When it comes to running your own business, whether a small operation or a massive company, there's little more important than inventory management. After all, if you're producing a product, you kind of need to know how much you're buying, selling, the cost of production, etcetera. And at the center of all of it is beginning inventory, since this is used to help calculate many other figures you'll want to understand. How do you calculate this? Read along to find out.
What is Beginning Inventory?
Sometimes called opening stock, the beginning inventory is pretty close to what you'd expect from the name. It is essentially the recorded cost of inventory at the start of a company's accounting period. Classified as a current asset, it technically doesn't appear on a balance sheet. However, beginning inventory is the same thing as ending inventory from the accounting period immediately before it. It also technically gets logged on this sheet – just under a different period and title. All that said, what exactly is the use of beginning inventory?
Well, it's mainly there to serve as a kind of "starting off" point for figuring out the cost of goods sold. It is also often used to calculate average inventory in a given period, helping you understand how much inventory you'll probably have at specific points in the year. In laymen's terms? Beginning inventory is essential to proper business accounting and general financial analysis, shaping how you run your business.
Why is it Important to Track it Accurately
Ideally, the beginning inventory should be as accurate as possible, but in reality, it can often be difficult to track down all of the necessary information. There are a few ways to make sure that the beginning inventory is as accurate as possible:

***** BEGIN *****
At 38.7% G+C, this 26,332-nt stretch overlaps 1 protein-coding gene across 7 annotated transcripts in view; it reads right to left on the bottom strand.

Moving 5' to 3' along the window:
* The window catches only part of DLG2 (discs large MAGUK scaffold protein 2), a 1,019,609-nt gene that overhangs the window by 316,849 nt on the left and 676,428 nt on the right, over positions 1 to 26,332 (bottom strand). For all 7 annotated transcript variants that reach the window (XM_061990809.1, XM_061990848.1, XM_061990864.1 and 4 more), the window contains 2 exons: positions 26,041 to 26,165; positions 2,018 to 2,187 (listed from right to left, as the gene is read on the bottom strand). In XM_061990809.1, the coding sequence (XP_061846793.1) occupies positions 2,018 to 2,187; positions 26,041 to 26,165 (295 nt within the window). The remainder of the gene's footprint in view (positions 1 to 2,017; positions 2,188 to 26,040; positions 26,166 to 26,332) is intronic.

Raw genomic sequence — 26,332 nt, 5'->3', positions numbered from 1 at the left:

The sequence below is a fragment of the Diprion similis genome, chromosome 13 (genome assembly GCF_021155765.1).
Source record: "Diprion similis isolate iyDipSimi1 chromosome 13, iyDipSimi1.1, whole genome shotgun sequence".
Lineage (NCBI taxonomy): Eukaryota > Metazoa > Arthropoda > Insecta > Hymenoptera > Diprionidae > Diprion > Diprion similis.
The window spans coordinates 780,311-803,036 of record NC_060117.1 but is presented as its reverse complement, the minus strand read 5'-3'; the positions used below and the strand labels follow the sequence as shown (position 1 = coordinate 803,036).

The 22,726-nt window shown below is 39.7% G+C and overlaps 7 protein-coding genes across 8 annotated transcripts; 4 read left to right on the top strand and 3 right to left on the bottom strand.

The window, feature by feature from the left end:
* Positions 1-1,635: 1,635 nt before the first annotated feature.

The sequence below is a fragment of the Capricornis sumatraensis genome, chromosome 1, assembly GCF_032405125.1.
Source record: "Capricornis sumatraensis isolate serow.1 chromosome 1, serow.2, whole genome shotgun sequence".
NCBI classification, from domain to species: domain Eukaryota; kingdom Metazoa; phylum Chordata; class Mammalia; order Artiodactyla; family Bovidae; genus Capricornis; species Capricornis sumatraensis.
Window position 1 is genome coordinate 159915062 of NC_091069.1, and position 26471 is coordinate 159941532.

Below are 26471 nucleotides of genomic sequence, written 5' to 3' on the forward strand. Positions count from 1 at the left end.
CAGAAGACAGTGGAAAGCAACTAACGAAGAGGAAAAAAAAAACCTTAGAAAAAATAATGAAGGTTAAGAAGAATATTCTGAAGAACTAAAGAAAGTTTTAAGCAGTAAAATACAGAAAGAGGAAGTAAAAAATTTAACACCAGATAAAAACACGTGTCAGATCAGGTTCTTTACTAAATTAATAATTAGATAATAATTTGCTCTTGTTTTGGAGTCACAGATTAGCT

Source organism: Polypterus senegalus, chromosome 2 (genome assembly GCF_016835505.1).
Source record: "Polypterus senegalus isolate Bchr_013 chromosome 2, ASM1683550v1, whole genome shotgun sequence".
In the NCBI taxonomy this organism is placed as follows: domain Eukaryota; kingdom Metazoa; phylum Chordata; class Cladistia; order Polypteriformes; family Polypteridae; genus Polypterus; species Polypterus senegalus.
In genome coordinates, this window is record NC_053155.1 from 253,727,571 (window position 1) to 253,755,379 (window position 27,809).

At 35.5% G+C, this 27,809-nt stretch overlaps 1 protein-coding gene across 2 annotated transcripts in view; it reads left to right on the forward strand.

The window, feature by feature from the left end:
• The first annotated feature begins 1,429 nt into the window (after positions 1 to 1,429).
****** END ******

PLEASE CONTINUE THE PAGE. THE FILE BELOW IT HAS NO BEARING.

- Compare physical counts of inventory against book values
- Review sales orders and receipts to make sure that everything has been accounted for
- Make sure that you have a good system in place for tracking incoming and outgoing shipments
- Make sure that your book values are up-to-date and accurate
- Talk to vendors to make sure that there is nothing else in transit or on the way that might throw off the calculations.
Benefits of Accurate Beginning Inventory Tracking
Accurate beginning inventory tracking is essential for any company that wants to ensure its financial reporting is accurate. There are several benefits to keeping a close eye on your beginning inventory:
- Being able to accurately predict cash flow needs and revenue projections: Accurate information about beginning inventory turns can help companies accurately predict cash flow needs and revenue projections.
- Being able to identify areas of the operation that need improvement: Accurate inventory tracking can also help companies identify areas of their operations that could use some improvement in terms of efficiency or organization.
- Identifying inventory problems before they become major issues: Finally, an accurate count of beginning inventory helps a company spot any potential problems with their operations before they become major issues. This allows them to take corrective action and address any underlying issues more quickly.
Overall, an accurate understanding of beginning inventory is essential for successful financial reporting and business operations. Companies should invest time into making sure their records are as up-to-date and accurate as possible. This will help them better understand their operations and make more informed decisions in the future.
You should also make sure to conduct periodic inventory checks throughout the year as well, especially if you are dealing with perishable goods or products that can easily change in value over time. Doing this will help to ensure that your records stay accurate and up-to-date, giving you a better understanding of how your business is performing overall.
How to Calculate Beginning Inventory
Unfortunately, as is the tendency for pretty much anything critical in accounting or business management, there's a little bit of math needed to get an accurate measure of your beginning inventory. However, the good news is that it's nothing too overly complicated, even if you find yourself repelled by numbers as a cat is by water. It's pretty simple stuff. All you have to do is get out your financial records and do a couple of quick calculations.